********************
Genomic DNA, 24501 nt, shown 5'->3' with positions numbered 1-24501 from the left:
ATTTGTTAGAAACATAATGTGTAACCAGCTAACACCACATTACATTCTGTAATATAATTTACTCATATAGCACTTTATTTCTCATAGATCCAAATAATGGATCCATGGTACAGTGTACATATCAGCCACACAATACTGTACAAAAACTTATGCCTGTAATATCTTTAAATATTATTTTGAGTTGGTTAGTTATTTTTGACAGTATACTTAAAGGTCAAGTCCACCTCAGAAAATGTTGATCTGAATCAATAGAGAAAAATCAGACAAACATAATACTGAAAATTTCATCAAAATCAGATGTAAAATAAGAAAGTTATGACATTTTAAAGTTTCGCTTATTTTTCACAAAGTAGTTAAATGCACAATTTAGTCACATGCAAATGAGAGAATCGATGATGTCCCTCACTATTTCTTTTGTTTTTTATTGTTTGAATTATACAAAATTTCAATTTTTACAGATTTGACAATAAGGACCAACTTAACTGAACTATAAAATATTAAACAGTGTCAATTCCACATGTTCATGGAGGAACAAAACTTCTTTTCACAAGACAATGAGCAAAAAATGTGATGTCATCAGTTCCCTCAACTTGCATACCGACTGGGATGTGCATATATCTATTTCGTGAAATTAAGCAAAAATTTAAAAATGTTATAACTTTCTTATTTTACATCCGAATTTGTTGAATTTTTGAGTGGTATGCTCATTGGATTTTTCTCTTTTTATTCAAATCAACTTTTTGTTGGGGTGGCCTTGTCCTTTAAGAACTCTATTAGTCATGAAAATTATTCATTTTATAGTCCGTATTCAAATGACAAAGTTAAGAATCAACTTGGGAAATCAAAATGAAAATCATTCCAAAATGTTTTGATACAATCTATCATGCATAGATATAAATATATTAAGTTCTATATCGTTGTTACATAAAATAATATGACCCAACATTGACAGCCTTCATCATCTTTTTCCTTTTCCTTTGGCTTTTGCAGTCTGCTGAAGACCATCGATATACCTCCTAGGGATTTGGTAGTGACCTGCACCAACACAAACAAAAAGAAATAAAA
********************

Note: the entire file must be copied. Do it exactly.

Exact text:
Genomic DNA, 24501 nt, shown 5'->3' with positions numbered 1-24501 from the left:
ATTTGTTAGAAACATAATGTGTAACCAGCTAACACCACATTACATTCTGTAATATAATTTACTCATATAGCACTTTATTTCTCATAGATCCAAATAATGGATCCATGGTACAGTGTACATATCAGCCACACAATACTGTACAAAAACTTATGCCTGTAATATCTTTAAATATTATTTTGAGTTGGTTAGTTATTTTTGACAGTATACTTAAAGGTCAAGTCCACCTCAGAAAATGTTGATCTGAATCAATAGAGAAAAATCAGACAAACATAATACTGAAAATTTCATCAAAATCAGATGTAAAATAAGAAAGTTATGACATTTTAAAGTTTCGCTTATTTTTCACAAAGTAGTTAAATGCACAATTTAGTCACATGCAAATGAGAGAATCGATGATGTCCCTCACTATTTCTTTTGTTTTTTATTGTTTGAATTATACAAAATTTCAATTTTTACAGATTTGACAATAAGGACCAACTTAACTGAACTATAAAATATTAAACAGTGTCAATTCCACATGTTCATGGAGGAACAAAACTTCTTTTCACAAGACAATGAGCAAAAAATGTGATGTCATCAGTTCCCTCAACTTGCATACCGACTGGGATGTGCATATATCTATTTCGTGAAATTAAGCAAAAATTTAAAAATGTTATAACTTTCTTATTTTACATCCGAATTTGTTGAATTTTTGAGTGGTATGCTCATTGGATTTTTCTCTTTTTATTCAAATCAACTTTTTGTTGGGGTGGCCTTGTCCTTTAAGAACTCTATTAGTCATGAAAATTATTCATTTTATAGTCCGTATTCAAATGACAAAGTTAAGAATCAACTTGGGAAATCAAAATGAAAATCATTCCAAAATGTTTTGATACAATCTATCATGCATAGATATAAATATATTAAGTTCTATATCGTTGTTACATAAAATAATATGACCCAACATTGACAGCCTTCATCATCTTTTTCCTTTTCCTTTGGCTTTTGCAGTCTGCTGAAGACCATCGATATACCTCCTAGGGATTTGGTAGTGACCTGCACCAACACAAACAAAAAGAAATAAAA